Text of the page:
Newly arrived colonic monocytes, termed P1 monocytes, differentiate through stages P2 and P3 until ultimately becoming mature P4 RM [37]. This process is accompanied by expression of 613 genes, in specifically P4 compared to P1 monocytes [37]. As Runx3 is expressed in colonic RM and in its absence the P4 mature stage is impaired, we hypothesized that Runx3 is involved in the maturation of colon P4 RM. As mentioned above, 128 down-regulated DEGs were identified by cross analysis of Runx3Δ/WT RM gene expression profiles (Fig 5a and S1 Table sheet 1). Intersecting these 128 RM Runx3Δ down-regulated genes with the 613 P4-specific genes revealed a marked overlap of 58 genes, comprising 45% of Runx3Δ down- regulated genes (Fig 5e). Remarkably, 11 of the 14 (79%) down-regulated anti-inflammatory genes in Runx3Δ RM, including Il10, were among these 58 common genes (Table 1 and Fig 5e). Additionally, among these 58 down-regulated genes several were associated with the Notch pathway and cholesterol uptake. Maturation into colon P4 RM stage is dependent on up-regulation of various TGFβ signaling genes [36, 37]. As Runx3 has an established role in mediating TGFβ signaling [15], it is reasonable to speculate that the 58 down-regulated genes include Runx3-responsive TGFβ—regulated genes. Cross analysis of the P4-specific RM gene list with those that were down-regulated in Tgfbr1Δ/RAG1-/- [37], revealed 62 common genes (S1 Table sheet 3). Intersecting these 62 genes with the above mentioned 58 P4-specific genes that were down-regulated in Runx3Δ RM, revealed 9 common genes (Fig 5e and S1 Table sheet 3).

To gain further insight into potential Runx3 directly targeted genes, the list of 200 DEGs in Runx3Δ RM (S1 Table sheet 1) was cross analyzed with lists of genes containing the hallmarks of transcriptionally active regions: ATAC-seq, H3K4me1 and H3K27ac ChIP-seq peaks in colonic RM [30]. Of particular relevance to our findings was the observation that a RUNX motif is highly enriched in enhancer regions specifically in intestinal macrophages as compared with macrophages from all other tissues [30]. Interestingly, this analysis revealed that out of these 200 DEGs, 120 (60%) harbored all three peak categories and 28 additional DEGs harbored both H3K4me1 and H3K27Ac peaks (S5a Fig), raising the number of peak-bearing DEGs to 148 (75%). Accordingly, only 25 DEGs (13%) contained none of these peaks (S5a Fig). Moreover, 133 of these 148 peak-harboring DEGs, including the 40 pro- and anti-inflammatory genes, contained at least one region in which at least two of the three above mentioned peak categories overlapped (in most cases H3K4me1 and H3K27ac). Statistical analysis using contingency tables revealed that the overlapping peaks were significantly enriched in DEGs compared to non-DEGs (Pearson Chi-squared test with Yate’s correction, X-squared 7.3992, df = 1, p-value 0.00652; Fisher’s exact test, p = 0.005033). Analysis of all regions encompassing overlapping H3K4me1 and H3K27ac peaks revealed that 118 DEGs associated with these peaks harbored a RUNX motif (S1 Table sheet 2 and see Ass1 and Il10 as examples in S5b Fig). Ten additional DEGs associated with overlapping ATAC and H3K27Ac peaks also harbored a RUNX motif, bringing the total number of DEGs with overlapping peaks containing RUNX to 128 (S1 Table sheet 2). The same statistical analysis revealed that overlapping peaks containing a RUNX motif were also enriched in DEGs compared to non-DEGs (Pearson Chi-squared test with Yate’s correction, X-squared 8.825, df = 1, p-value 0.00295; Fisher’s exact test, p = 0.002654). We defined these 128 Runx3Δ RM DEGs as high-confidence Runx3 targets.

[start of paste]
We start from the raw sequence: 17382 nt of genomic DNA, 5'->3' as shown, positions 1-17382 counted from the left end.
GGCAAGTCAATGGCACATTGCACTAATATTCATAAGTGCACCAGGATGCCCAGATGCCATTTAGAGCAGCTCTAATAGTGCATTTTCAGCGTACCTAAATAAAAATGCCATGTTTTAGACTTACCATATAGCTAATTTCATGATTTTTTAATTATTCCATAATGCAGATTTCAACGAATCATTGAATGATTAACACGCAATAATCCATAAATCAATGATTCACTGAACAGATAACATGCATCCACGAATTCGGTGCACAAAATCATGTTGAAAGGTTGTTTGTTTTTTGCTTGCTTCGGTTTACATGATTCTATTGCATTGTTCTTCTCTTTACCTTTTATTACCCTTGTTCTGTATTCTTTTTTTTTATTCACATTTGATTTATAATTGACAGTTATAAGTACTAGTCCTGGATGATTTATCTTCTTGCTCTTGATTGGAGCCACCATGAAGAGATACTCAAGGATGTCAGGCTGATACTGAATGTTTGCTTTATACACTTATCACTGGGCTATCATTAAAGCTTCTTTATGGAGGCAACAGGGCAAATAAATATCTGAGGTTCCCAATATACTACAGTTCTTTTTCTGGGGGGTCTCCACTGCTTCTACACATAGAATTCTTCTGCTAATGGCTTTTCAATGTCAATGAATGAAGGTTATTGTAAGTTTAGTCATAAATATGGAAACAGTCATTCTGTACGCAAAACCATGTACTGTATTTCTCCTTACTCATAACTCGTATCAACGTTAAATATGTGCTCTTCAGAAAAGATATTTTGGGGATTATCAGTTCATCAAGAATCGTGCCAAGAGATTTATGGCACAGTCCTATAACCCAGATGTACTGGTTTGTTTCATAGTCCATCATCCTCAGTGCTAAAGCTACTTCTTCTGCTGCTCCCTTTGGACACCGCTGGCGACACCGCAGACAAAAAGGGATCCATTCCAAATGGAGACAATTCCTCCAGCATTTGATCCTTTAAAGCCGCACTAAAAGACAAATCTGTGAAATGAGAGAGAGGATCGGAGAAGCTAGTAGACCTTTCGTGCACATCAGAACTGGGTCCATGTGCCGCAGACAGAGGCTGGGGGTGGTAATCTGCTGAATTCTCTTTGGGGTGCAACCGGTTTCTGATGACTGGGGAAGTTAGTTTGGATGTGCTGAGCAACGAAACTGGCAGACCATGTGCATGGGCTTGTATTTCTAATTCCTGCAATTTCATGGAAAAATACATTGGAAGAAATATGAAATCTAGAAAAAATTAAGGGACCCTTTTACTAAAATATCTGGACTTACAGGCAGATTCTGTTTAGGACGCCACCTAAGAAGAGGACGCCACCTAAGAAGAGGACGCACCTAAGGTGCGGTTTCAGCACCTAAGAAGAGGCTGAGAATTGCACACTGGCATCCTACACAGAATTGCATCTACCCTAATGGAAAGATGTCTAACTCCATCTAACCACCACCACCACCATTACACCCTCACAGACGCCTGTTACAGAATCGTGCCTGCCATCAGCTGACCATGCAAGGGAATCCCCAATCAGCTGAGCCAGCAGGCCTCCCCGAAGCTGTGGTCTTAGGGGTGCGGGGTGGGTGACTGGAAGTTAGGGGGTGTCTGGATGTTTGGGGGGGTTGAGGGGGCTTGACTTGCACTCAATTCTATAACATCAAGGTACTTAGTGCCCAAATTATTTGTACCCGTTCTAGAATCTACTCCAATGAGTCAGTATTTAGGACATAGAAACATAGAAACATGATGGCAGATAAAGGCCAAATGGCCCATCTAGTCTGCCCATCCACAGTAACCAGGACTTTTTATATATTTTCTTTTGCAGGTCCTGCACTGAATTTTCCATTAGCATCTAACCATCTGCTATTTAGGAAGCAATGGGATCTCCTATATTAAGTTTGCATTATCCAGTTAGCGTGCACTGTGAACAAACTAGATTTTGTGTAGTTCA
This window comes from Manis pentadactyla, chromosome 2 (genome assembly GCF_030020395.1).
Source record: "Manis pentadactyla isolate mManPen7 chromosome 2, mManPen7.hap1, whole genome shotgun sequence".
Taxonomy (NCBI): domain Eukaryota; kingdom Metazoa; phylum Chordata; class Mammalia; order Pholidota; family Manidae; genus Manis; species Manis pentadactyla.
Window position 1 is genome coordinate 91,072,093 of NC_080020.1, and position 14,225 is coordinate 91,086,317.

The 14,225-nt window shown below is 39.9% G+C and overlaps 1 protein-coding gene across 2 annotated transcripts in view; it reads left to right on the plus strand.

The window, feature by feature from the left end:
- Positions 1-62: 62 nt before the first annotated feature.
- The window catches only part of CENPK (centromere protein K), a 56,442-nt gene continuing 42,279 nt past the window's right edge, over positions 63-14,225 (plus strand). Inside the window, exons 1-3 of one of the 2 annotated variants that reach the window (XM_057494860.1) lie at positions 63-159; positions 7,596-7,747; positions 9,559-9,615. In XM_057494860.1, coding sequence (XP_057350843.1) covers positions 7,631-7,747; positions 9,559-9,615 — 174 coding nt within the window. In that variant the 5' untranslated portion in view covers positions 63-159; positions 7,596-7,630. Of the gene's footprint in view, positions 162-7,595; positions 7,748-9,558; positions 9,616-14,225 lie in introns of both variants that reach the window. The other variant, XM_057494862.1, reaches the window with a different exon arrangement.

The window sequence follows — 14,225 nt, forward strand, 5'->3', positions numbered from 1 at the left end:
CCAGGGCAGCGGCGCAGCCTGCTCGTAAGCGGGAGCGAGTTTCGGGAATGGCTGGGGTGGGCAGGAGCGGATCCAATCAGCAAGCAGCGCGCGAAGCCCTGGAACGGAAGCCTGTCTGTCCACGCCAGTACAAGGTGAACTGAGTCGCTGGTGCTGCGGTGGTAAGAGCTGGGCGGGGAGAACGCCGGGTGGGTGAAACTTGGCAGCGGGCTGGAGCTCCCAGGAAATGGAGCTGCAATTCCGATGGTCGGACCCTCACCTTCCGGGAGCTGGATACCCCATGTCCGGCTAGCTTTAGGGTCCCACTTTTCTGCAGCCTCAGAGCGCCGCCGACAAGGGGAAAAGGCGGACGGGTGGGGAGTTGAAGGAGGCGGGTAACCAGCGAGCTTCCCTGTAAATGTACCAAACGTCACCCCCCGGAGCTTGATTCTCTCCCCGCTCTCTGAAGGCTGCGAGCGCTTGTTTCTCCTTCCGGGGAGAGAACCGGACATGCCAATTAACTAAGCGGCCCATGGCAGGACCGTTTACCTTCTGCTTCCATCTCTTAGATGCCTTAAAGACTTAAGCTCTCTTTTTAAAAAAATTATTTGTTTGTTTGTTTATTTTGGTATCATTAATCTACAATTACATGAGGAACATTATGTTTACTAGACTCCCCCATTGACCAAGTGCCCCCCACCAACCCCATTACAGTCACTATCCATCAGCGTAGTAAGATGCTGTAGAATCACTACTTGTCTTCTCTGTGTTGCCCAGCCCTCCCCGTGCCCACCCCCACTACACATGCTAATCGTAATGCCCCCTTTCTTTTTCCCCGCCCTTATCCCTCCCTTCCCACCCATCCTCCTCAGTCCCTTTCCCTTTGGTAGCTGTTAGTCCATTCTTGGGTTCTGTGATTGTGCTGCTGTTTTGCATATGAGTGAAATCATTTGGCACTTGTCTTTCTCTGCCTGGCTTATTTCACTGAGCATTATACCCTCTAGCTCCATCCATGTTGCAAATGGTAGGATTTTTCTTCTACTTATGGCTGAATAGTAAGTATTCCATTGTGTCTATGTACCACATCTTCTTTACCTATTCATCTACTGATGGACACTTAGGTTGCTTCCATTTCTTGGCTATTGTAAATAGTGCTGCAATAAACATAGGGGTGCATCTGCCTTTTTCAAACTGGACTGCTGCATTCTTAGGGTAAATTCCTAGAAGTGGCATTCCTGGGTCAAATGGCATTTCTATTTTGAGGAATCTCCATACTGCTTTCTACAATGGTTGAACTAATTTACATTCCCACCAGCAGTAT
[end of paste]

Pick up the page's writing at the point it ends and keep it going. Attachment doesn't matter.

Interestingly, the human homologs of eight of these RM Runx3 high-confidence target genes, CD300LF, CFB, IFIH1, IL10, NOS2, PLAU, PRDX5 and TNF, harbored SNPs that are susceptibility loci for IBD, Crohn’s disease (CD) and/or ulcerative colitis (UC) (S1 Table sheet 2). Furthermore, we also noted that six out of the nine (Fig 5e) Runx3 putative targets regulated by TGF-β in RM P4 population harbor a RUNX-SMAD module in their Runx3 bound regions (four of these are shown in S5c Fig). Overall, the results suggest that Runx3 is involved in positively regulating TGFβ—dependent RM maturation and an Il10-driven anti-inflammatory response while suppressing a pro-inflammatory program.

Runx3 positively regulates colonic CD11b+ DC differentiation genes

The colonic CD11b+ cDC2 subsets consist of double positive CD103+CD11b+ DC and their precursors CD103-CD11b+ DC. Both DC subsets express Runx3 (Fig 2e). The increased prevalence of colonic LP CD103-CD11b+ and the decrease in CD103+CD11b+ DC in Runx3Δ compared to WT mice (Fig 3c) raised the possibility that, as in RM, Runx3 affects CD103+CD11b+ DC differentiation. Because it was hard to isolate sufficient numbers of colonic CD103+CD11b+ DC from Runx3Δ mice, we compared the transcriptome of WT and Runx3Δ colonic CD11b+ DC, including both CD103-CD11b+ and CD103+CD11b+ DC.